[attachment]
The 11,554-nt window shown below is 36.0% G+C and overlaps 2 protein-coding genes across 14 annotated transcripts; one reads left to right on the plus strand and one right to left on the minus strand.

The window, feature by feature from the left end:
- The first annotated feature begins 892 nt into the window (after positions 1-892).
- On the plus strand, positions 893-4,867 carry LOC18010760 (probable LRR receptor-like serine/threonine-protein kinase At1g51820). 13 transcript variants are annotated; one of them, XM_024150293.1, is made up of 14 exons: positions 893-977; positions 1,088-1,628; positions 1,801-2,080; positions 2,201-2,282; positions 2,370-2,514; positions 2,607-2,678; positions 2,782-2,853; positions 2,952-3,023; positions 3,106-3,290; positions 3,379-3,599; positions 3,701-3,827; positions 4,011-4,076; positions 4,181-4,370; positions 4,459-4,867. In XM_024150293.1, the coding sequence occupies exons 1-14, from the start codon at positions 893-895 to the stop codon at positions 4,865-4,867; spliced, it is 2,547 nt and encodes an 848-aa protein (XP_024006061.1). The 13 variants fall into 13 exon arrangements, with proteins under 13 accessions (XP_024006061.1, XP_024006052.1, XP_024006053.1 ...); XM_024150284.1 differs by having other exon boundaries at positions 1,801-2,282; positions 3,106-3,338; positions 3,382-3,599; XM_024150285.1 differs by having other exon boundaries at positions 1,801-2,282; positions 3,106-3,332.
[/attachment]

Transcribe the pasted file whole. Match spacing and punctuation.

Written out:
The 11,554-nt window shown below is 36.0% G+C and overlaps 2 protein-coding genes across 14 annotated transcripts; one reads left to right on the plus strand and one right to left on the minus strand.

The window, feature by feature from the left end:
- The first annotated feature begins 892 nt into the window (after positions 1-892).
- On the plus strand, positions 893-4,867 carry LOC18010760 (probable LRR receptor-like serine/threonine-protein kinase At1g51820). 13 transcript variants are annotated; one of them, XM_024150293.1, is made up of 14 exons: positions 893-977; positions 1,088-1,628; positions 1,801-2,080; positions 2,201-2,282; positions 2,370-2,514; positions 2,607-2,678; positions 2,782-2,853; positions 2,952-3,023; positions 3,106-3,290; positions 3,379-3,599; positions 3,701-3,827; positions 4,011-4,076; positions 4,181-4,370; positions 4,459-4,867. In XM_024150293.1, the coding sequence occupies exons 1-14, from the start codon at positions 893-895 to the stop codon at positions 4,865-4,867; spliced, it is 2,547 nt and encodes an 848-aa protein (XP_024006061.1). The 13 variants fall into 13 exon arrangements, with proteins under 13 accessions (XP_024006061.1, XP_024006052.1, XP_024006053.1 ...); XM_024150284.1 differs by having other exon boundaries at positions 1,801-2,282; positions 3,106-3,338; positions 3,382-3,599; XM_024150285.1 differs by having other exon boundaries at positions 1,801-2,282; positions 3,106-3,332.